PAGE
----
Friday, March 12

To Stitch or Not to Stitch?

When I was little my mom taught me how to cross stitch. I was really into if for a few months but then I stopped for like, 15 years. Now I'm thinking about starting it up again. Cross stitch is one of those things you never forget how to do. Plus, it's totally mindless so you can do it in front of the TV or at the pool or in line at the DMV or where ever.

So what do you think? Should I take up this traditional folk craft again or is it too...what's the phrase...

Golden Girls Cross Stitch Pattern

Speaking of old, cross stitch has been around for centuries. It can be traced back to the Tang Dynasty in China (618-906 AD) and has been a popular women's craft in virturally every culture since the middle ages. (1)

We saw some gorgeous examples of Chinese cross stitch and embroidery on a recent trip to China but unfortunately, I didn't take any pictures! (When a communist government says no pictures, they mean no pictures.) Chinese street markets and shops are filled all kinds of hand stitching, from exquisitely ornate to hideously tacky. I did alot of browsing, but in the end I didn't bring any home. The prices for works of noticeably good quality were steep and I wasn't willing to take any chances on buying something that was a fake.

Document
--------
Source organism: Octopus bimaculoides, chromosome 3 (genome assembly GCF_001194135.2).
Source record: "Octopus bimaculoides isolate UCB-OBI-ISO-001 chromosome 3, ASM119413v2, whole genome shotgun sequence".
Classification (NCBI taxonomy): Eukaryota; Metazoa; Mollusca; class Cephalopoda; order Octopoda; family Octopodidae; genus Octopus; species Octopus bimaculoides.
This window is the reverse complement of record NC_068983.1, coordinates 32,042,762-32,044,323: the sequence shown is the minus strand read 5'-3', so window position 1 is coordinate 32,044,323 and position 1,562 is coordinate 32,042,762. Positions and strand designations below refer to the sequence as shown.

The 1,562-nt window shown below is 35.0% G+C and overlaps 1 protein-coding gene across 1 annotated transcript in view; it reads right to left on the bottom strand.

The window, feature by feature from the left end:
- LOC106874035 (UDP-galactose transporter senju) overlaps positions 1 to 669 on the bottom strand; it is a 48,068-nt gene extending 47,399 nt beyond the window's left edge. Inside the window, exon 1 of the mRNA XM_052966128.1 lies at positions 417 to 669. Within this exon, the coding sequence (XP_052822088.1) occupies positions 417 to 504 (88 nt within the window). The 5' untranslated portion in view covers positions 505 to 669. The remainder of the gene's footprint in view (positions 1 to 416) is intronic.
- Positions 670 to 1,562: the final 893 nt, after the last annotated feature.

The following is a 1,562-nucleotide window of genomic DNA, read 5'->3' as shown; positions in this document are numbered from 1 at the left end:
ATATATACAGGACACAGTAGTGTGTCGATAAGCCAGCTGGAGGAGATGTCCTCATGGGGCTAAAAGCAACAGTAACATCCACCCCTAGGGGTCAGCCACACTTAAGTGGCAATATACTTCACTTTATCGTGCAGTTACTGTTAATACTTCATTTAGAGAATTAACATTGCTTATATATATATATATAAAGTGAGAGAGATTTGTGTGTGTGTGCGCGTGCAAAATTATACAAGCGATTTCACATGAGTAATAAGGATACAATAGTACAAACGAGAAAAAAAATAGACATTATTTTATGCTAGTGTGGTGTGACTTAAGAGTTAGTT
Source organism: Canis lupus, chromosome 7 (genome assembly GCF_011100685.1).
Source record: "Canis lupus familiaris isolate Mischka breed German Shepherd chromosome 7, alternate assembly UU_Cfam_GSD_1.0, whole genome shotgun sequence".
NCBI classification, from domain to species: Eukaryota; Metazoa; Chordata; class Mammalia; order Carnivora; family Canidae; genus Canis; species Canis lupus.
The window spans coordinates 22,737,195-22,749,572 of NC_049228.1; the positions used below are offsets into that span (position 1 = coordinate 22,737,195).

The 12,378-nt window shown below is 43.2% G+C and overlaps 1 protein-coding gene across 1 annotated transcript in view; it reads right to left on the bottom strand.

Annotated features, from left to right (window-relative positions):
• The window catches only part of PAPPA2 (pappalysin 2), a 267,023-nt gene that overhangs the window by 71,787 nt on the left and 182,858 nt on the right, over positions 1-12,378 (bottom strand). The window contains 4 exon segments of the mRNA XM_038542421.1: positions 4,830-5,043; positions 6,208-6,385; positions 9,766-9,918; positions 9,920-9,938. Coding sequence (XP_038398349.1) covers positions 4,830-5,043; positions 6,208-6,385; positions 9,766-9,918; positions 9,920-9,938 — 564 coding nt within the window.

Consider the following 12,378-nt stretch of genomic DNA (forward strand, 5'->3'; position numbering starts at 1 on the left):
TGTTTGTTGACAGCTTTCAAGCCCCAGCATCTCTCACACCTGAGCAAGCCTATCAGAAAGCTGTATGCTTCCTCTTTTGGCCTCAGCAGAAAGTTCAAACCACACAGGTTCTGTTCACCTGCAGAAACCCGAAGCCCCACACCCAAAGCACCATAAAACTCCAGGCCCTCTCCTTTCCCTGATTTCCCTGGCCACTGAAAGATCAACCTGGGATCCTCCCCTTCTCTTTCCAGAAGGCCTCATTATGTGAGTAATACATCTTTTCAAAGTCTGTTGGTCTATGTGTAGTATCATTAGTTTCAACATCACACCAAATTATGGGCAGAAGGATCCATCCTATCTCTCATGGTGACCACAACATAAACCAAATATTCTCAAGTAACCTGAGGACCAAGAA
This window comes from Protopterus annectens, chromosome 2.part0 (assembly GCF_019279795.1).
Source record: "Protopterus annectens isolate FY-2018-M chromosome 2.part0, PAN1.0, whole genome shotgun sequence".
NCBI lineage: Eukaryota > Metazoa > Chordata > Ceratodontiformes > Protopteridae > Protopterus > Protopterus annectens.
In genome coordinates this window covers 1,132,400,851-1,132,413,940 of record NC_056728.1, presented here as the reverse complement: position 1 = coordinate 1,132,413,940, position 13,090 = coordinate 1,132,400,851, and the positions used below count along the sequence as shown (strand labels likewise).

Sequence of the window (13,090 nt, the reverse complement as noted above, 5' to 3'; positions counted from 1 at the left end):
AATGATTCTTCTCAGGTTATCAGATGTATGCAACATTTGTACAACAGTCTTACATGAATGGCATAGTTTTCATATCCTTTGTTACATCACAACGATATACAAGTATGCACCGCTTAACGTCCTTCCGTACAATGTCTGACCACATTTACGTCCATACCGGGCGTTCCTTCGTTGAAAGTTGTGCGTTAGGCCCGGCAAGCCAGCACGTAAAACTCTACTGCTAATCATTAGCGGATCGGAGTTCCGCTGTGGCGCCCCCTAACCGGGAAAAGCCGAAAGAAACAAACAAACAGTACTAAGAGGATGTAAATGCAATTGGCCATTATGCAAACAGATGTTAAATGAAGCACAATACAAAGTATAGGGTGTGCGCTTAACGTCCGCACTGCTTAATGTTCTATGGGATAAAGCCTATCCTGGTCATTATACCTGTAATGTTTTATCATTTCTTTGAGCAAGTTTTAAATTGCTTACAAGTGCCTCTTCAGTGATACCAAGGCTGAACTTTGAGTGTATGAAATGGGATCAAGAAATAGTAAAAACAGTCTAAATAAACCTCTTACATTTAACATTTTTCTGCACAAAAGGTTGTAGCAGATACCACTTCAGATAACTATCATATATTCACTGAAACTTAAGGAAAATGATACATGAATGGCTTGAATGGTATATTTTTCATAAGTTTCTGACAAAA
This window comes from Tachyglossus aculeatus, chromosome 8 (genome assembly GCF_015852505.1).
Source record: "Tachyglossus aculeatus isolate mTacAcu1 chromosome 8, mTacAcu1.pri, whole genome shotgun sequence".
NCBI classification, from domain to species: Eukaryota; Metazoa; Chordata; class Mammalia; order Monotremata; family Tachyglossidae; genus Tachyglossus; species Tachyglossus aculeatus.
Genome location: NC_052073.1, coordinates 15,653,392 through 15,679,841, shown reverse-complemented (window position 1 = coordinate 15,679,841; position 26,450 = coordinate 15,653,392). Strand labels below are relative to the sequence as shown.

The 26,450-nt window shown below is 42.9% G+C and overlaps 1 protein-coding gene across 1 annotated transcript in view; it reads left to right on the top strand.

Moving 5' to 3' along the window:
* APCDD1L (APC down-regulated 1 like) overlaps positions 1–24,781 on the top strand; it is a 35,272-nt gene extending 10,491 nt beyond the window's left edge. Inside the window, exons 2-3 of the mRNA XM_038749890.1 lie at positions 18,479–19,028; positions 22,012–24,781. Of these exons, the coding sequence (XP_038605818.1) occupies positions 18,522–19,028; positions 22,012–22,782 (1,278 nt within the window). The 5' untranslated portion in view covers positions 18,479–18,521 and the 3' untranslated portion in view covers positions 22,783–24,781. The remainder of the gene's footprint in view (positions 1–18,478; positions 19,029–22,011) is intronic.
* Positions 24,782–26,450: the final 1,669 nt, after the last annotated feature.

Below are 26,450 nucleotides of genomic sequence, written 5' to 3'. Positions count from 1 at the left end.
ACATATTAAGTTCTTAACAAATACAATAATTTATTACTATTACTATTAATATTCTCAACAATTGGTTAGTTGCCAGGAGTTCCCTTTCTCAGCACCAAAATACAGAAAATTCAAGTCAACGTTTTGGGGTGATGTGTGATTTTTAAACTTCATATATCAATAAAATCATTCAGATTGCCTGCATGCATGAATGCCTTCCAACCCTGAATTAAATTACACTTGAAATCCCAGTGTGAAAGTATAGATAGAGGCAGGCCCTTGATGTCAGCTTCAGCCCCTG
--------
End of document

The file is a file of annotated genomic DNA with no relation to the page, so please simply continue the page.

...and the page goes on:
Here are two beautiful examples of Chinese needlework from Ruby Lane:

Quiq Framed Embroidery, c. 18th century
Nicole La Bay via Ruby Lane

Suzhlou Silk Birds, c. 1950's
Bittersweet Antiques via Ruby Lane

By the 1600's the popularity of the Sampler was on the rise. (1) The first known sampler was made by a British woman named Jane Bostocke in 1598 and it is currently on display at the Victoria and Albert Museum in London. Samplers grew to play a major role in the education of young girls and traditionally included the alphabet and numbers. More detailed works included bible verses and primitive depictions of animals and flowers.

As the role of women in society and the work place changed and technology evolved, samplers become simply an amusing pastime. By the WWII, the cross stitch sampler's popularity had waned almost completely.

Antique Sampler
Ken's Antiques and Auctions of
Kingston, Georgia, Photo via Luxist Blog

Lately, cross stitch has seen a bit of a revival, which I believe is thanks to the wide variety of clever free patterns available online. As both a nerd and a child of the late 80's, this one by Johloh cracks me up:

Duck Hunt Cross Stitch

(PS: Johloh runs a website called Sprite Stitch, which is dedicated to "Video Game Crafts." I kid you not.)

While I do believe that the basset hound would look really good in a Duck Hunt bandana, I think I'm going to start out with one of these cute printable patterns by Andwabisabi Cross Stitch:

1) The Cross Stitch Guild, Threads of History by Jo Verso


  1. Hi! Thanks for showing my Golden Girls cross stitch from my shop. You two have a really cute blog!

  2. Thanks Babs! I love your pattern and I love the Golden Girls...having their faces on a pillow would be awesome!